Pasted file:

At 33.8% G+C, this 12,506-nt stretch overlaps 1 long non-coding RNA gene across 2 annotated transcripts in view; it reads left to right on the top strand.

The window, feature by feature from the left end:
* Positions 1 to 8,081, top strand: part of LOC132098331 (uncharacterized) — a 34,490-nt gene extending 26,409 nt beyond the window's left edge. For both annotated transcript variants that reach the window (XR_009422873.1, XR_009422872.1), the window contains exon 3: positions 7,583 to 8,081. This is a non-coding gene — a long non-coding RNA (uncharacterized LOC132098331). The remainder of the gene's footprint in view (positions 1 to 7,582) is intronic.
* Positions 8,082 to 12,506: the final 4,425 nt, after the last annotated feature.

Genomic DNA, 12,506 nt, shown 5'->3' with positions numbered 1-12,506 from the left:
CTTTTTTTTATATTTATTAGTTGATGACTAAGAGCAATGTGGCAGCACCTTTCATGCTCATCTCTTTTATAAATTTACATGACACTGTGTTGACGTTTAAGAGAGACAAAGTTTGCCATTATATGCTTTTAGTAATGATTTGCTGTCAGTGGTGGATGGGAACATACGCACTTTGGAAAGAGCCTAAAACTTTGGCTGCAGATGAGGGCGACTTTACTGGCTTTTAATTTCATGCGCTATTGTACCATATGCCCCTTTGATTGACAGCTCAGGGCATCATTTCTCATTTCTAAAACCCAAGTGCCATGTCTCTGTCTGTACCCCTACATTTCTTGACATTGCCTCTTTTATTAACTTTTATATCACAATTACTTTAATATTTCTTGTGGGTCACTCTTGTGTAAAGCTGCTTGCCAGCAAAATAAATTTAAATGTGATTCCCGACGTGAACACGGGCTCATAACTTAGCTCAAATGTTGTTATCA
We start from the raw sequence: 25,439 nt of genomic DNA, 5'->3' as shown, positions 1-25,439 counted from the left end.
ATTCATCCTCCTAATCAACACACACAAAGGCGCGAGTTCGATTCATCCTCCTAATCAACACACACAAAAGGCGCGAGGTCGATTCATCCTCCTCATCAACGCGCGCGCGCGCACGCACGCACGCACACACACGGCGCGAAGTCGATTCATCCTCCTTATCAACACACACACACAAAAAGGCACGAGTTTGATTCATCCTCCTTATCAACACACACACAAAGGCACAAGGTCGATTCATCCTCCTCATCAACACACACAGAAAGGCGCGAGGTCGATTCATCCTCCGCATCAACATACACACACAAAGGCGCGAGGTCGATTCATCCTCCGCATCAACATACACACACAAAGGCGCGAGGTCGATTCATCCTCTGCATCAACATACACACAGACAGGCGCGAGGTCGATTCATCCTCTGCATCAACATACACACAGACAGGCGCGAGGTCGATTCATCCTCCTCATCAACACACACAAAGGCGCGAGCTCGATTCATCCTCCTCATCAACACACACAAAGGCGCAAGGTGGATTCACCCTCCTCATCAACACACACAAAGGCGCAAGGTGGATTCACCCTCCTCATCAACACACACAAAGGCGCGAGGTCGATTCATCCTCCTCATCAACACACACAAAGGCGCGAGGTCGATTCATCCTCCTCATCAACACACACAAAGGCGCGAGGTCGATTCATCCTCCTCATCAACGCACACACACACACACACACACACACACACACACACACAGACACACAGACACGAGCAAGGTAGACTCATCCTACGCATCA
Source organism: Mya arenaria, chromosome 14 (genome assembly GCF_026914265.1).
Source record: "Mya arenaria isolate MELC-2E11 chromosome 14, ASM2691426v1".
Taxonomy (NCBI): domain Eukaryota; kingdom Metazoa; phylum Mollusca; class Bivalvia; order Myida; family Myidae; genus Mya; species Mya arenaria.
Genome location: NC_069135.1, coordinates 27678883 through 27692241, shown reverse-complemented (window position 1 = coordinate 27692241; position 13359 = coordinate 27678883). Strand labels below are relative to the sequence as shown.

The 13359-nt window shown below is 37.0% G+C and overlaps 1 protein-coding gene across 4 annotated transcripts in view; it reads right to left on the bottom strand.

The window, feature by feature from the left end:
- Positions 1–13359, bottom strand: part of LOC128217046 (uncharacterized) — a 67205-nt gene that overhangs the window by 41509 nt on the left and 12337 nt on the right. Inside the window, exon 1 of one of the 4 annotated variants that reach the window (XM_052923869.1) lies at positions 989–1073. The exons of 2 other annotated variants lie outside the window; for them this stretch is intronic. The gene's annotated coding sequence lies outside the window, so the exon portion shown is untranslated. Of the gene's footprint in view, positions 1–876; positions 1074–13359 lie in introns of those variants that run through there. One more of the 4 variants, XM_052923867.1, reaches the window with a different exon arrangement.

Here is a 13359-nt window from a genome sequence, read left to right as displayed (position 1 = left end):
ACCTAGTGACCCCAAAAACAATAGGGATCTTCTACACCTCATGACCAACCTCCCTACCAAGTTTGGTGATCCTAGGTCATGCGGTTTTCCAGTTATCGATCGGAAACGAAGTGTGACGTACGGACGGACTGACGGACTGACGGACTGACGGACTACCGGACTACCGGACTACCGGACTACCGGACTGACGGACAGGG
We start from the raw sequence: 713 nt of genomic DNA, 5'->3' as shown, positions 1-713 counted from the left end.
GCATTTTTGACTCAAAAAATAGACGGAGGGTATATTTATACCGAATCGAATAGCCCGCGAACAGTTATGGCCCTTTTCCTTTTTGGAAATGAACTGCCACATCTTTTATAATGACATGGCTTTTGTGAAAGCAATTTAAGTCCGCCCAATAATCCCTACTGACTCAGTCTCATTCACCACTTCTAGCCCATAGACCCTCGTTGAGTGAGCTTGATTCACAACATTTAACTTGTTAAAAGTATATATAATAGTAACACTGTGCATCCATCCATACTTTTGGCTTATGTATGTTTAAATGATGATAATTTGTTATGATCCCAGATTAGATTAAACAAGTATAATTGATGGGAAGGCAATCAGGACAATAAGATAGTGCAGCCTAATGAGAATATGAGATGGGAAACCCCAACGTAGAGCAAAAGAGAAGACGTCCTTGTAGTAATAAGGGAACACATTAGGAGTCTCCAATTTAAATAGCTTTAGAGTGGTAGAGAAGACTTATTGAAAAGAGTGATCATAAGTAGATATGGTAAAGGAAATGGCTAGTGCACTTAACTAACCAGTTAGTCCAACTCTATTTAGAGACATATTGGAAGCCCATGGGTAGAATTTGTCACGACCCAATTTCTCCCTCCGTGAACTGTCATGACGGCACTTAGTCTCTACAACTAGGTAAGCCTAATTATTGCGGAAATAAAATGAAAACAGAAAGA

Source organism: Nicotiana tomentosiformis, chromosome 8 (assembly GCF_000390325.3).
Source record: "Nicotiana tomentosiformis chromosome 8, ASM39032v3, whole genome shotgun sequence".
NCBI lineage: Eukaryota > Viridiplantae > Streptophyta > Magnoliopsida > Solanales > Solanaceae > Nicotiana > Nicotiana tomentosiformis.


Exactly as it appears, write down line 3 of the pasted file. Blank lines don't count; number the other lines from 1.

* Positions 1 to 8,081, top strand: part of LOC132098331 (uncharacterized) — a 34,490-nt gene extending 26,409 nt beyond the window's left edge. For both annotated transcript variants that reach the window (XR_009422873.1, XR_009422872.1), the window contains exon 3: positions 7,583 to 8,081. This is a non-coding gene — a long non-coding RNA (uncharacterized LOC132098331). The remainder of the gene's footprint in view (positions 1 to 7,582) is intronic.